The Canadian government is considering pardons for people convicted of gay sex before its partial decriminalization in 1969 — but one group says that’s not enough.
“What we’re saying is that a pardon needs to be extended beyond 1969 to include all consensual homosexual activity, and it clearly must include an official state apology to people who were purged from the public service and the military,” says Gary Kinsman, a spokesperson for the We Demand an Apology network and a professor of sociology at Laurentian University.
The network, formed in March 2015, is an alliance of people who were purged from the public service and the military, as well as researchers and allies.
“The Canadian state has never apologized for this at all,” Kinsman says. “People’s careers were destroyed, their lives were destroyed, and nothing’s ever happened in terms of even an official apology to them.”
The federal government agreed to consider pardons following a Globe and Mail piece that investigated the life of Everett George Klippert, who was labelled a dangerous offender for consensual sex. Klippert’s case prompted the federal government to amend the Criminal Code in 1969 to decriminalize sex between two men, as long as they were both over 21 and the acts were taking place in private.
Despite the Criminal Code changes, Klippert remained imprisoned until 1971. And many gay people were still charged and convicted for a variety of offences related to consensual sex, such as gross indecency.
Alongside this continued criminalization, Kinsman estimates that thousands of gay men and lesbians were kicked out of public service jobs and the military between the 1950s and the 1990s.
There’s also a direct link, he says, between the criminalization of consensual homosexual activities and the national security campaigns against lesbians and gay men.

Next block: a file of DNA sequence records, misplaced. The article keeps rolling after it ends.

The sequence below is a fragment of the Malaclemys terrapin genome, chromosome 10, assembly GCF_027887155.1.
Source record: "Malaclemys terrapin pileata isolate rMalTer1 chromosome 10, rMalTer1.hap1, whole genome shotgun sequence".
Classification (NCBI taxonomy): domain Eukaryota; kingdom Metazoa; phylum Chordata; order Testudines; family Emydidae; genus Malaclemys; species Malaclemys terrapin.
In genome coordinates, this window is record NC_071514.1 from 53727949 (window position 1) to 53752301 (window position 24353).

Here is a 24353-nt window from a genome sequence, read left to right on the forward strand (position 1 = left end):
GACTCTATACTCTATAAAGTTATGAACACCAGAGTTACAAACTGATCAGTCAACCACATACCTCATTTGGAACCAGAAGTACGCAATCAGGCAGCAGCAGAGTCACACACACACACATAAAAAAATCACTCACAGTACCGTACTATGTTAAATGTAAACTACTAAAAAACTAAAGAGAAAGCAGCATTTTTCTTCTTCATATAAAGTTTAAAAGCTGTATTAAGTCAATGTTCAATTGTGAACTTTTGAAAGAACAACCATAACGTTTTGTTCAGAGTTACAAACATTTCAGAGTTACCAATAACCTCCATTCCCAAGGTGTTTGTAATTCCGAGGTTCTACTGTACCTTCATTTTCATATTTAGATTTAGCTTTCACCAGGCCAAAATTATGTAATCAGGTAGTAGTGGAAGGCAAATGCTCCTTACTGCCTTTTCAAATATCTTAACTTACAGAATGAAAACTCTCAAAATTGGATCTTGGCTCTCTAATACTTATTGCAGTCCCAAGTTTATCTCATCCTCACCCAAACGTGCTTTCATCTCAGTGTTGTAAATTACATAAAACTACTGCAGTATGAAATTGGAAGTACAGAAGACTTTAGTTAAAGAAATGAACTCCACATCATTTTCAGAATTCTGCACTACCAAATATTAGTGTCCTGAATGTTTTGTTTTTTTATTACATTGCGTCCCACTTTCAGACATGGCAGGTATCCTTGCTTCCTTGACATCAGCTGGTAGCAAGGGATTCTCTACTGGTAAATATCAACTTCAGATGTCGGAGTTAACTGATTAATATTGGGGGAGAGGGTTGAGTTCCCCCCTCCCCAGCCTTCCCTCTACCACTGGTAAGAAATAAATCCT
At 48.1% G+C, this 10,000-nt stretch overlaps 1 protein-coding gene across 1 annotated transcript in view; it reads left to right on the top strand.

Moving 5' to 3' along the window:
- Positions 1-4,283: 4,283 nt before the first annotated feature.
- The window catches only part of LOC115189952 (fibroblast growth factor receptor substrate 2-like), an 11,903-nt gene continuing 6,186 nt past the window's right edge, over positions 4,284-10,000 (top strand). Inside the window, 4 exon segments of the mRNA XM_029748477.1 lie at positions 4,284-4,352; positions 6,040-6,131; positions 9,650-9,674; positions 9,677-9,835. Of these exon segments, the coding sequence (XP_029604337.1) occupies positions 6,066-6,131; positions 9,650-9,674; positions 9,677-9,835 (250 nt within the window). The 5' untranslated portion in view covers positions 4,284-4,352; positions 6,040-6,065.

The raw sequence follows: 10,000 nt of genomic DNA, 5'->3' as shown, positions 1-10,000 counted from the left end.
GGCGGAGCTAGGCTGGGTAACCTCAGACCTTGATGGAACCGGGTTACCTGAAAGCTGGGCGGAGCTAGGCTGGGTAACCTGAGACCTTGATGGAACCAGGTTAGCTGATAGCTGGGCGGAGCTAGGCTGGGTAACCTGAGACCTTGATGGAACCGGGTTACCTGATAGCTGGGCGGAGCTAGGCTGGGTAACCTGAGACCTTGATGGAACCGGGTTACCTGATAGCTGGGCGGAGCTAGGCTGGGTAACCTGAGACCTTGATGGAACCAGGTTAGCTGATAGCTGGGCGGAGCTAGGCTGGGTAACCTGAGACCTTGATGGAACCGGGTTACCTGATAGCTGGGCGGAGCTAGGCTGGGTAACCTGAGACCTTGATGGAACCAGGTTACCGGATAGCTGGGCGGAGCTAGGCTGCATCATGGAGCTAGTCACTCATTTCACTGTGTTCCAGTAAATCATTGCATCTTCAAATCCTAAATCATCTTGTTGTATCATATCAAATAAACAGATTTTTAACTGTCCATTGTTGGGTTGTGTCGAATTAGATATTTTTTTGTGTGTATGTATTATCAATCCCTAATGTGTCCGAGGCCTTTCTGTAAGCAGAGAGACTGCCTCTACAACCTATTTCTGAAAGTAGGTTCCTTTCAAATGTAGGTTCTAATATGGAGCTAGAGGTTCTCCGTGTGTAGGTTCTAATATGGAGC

“This was one of the fundamental ways in which they got information on who was gay or lesbian in the public service and the military,” he says. Kinsman says people he’s spoken to claim the RCMP would threaten people with a Criminal Code offence unless they provided names of their lesbian and gay friends.
If any of the people named were in the military or worked as a public servant, that information would be used against them, he says.
“The other linkage is, of course, if someone in the public service and the military during that period of time was convicted or even charged with an offence for consensual homosexual activity they would also lose their position,” Kinsman continues.
The RMCP employed a variety of methods to root out gay people, he says, including the infamous “fruit machine,” a device that attempted to identify gay people by measuring their physiological responses while watching pornography.
Kinsman says an apology would be an important first step in addressing the many wrongs done by Canada to queer people.
“It will mean that the Canadian state will take responsibility for what it did during what I describe as the Canadian war on queers,” he says.